Fundamental needs

By Galina Yanchova

Our most basic need is for physical survival, and this will be the first thing that motivates our behaviour.

What is the one thing that we are reliant on to survive?

This is Oxygen!

Of course, there are many other things we constantly need, however, the most basic of them all, is oxygen. You can survive for a few days without water, food and shelter. But you cannot survive more than a few minutes without oxygen.

If physiological needs such as air, food, drink, shelter, clothing, warmth, sex, sleep are not satisfied, the human body cannot function optimally.

When things get really tough in life, we have this deep urge to cut everything back to the basics.

And when a deficit need has been ‘more or less’ satisfied it will go away, and our activities become habitually directed towards meeting the next set of needs that we have yet to satisfy.

Our emotional wellbeing is also constantly reliant on another form of oxygen. And it is our knowing that we are worthy, that we are invaluable and indispensable.

And so, the clearer we are that our individual existence has a purpose which cannot be fulfilled by another, demonstrating our worthiness, the better we can step into our responsibility in fulfilling this purpose.

A lack of clarity about our worthiness, make us weaker, this affecting our determination, resilience, drive and purpose. It leaves us weak in our performance, affecting our focus, energy and it also leads to all different forms of emotional unhealthiness…

We need awareness!

According to Lewis awareness of the existential self begins as young as two to three months old and arises in part due to the relation the child has with the world. 

In early childhood, the categories children apply to themselves are very concrete as hair colour, height and favourite things. Later, self-description also begins to include a reference to internal psychological traits, comparative evaluations and to how others see them…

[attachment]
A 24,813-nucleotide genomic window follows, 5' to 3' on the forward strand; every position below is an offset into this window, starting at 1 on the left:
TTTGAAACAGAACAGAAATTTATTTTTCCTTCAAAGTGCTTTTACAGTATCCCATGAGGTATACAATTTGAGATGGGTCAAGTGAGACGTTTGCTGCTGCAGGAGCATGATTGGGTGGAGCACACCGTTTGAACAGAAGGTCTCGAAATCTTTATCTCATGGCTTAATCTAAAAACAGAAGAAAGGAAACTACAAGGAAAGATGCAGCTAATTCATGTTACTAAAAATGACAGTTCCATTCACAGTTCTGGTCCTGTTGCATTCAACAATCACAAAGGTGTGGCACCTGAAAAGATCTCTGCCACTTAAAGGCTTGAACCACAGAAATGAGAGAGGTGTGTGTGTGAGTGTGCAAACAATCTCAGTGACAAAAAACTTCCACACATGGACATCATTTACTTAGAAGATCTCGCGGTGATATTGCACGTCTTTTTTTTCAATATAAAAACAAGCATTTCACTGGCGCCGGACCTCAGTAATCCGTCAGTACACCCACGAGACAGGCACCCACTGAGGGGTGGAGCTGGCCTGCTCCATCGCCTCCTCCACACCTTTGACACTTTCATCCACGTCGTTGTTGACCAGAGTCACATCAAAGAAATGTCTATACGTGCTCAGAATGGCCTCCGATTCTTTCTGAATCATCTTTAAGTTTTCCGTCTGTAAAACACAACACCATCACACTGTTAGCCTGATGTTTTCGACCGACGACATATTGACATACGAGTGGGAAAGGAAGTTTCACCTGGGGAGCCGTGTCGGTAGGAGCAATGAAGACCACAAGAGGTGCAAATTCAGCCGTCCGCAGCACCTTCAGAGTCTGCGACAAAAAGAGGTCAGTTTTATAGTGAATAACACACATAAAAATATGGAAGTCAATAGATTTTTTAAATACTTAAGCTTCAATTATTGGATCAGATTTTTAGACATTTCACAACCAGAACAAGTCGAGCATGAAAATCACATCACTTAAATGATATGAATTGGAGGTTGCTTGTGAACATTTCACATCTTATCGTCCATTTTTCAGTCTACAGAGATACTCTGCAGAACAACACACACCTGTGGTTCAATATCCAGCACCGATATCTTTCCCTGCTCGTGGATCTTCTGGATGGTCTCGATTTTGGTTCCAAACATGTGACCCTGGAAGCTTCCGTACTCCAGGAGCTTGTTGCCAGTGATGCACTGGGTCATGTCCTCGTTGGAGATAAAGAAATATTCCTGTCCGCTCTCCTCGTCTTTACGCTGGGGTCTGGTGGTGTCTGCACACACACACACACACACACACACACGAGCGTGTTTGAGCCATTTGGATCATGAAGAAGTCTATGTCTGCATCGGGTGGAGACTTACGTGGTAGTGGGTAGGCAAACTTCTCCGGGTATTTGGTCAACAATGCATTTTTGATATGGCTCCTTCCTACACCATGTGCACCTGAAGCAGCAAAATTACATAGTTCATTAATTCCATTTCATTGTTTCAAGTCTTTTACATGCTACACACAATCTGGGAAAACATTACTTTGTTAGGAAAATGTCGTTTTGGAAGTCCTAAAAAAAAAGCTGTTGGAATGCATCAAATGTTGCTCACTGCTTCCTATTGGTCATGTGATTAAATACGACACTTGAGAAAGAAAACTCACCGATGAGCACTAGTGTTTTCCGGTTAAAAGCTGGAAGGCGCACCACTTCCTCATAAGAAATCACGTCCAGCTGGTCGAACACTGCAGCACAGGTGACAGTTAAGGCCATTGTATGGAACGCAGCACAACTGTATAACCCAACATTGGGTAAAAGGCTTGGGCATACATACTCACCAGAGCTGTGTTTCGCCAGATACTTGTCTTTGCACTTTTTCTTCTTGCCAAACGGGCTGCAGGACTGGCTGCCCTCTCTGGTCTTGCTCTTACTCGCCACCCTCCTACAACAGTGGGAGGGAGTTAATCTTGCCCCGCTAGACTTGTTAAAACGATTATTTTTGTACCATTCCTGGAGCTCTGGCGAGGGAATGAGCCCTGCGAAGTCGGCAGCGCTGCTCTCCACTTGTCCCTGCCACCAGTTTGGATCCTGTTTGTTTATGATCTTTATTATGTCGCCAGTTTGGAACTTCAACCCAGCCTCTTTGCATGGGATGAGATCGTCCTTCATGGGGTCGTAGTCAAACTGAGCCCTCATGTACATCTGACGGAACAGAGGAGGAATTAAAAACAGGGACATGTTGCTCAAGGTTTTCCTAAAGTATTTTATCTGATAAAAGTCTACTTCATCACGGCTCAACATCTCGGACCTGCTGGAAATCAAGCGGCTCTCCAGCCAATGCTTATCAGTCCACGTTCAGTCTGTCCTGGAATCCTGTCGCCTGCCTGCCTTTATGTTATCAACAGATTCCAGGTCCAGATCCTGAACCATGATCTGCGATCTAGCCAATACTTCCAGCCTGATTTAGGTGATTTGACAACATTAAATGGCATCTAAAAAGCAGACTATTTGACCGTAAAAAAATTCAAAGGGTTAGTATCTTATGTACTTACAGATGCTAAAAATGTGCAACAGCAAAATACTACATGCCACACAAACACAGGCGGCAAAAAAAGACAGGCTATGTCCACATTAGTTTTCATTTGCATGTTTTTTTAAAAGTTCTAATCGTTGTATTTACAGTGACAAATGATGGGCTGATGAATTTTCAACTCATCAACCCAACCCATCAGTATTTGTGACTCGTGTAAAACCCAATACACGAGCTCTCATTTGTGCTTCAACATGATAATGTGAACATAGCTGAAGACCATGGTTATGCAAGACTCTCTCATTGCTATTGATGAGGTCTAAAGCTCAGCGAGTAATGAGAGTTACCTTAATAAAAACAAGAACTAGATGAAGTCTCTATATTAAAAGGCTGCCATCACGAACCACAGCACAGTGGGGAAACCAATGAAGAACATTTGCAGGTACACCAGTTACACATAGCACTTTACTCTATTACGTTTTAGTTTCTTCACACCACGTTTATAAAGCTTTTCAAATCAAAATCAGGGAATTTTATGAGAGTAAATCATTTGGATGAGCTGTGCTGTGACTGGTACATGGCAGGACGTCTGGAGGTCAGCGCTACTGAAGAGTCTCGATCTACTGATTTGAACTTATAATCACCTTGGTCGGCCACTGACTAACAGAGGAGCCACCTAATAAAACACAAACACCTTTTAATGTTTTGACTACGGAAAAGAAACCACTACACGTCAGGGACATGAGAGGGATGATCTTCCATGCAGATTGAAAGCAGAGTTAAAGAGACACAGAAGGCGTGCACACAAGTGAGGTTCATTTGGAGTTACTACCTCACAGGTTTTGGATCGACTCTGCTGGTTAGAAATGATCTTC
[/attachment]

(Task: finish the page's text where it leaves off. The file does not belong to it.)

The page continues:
Some people think that we live our lives from the outside in. But the truth is that our life starts from the inside out!

As well is the path to seek out awareness of our worthiness. We can seek our worthiness from within or we can seek our worthiness from without. When we seek our worthiness from within and become aware of our value, we become emotionally healthy and strong. When we seek worthiness from without, we depend on the people, things and circumstances around us to tell us that we are worthy and so, we become dependent on them all.

This is very essential: We must feel a sense of worthiness because our emotional survival depends on it!

The more our worthiness comes from a healthy place which is within, the healthier we become.

Now you may ask: Where do I get my self-worth from?

One easy way of seeing where we get our self-worth from is by observing our actions, our words and our thoughts. You can begin with your actions. As: Is more of my life acting or reacting? When I’m part of a group discussion do I put out my opinion or do I react to others opinions? …

Do you live life safely by always living in reaction instead of action, living from without instead of beginning within? Or you live life in the place you are created to be?

Growth does not need to stem from a lack of something, but rather from a desire to grow as a person.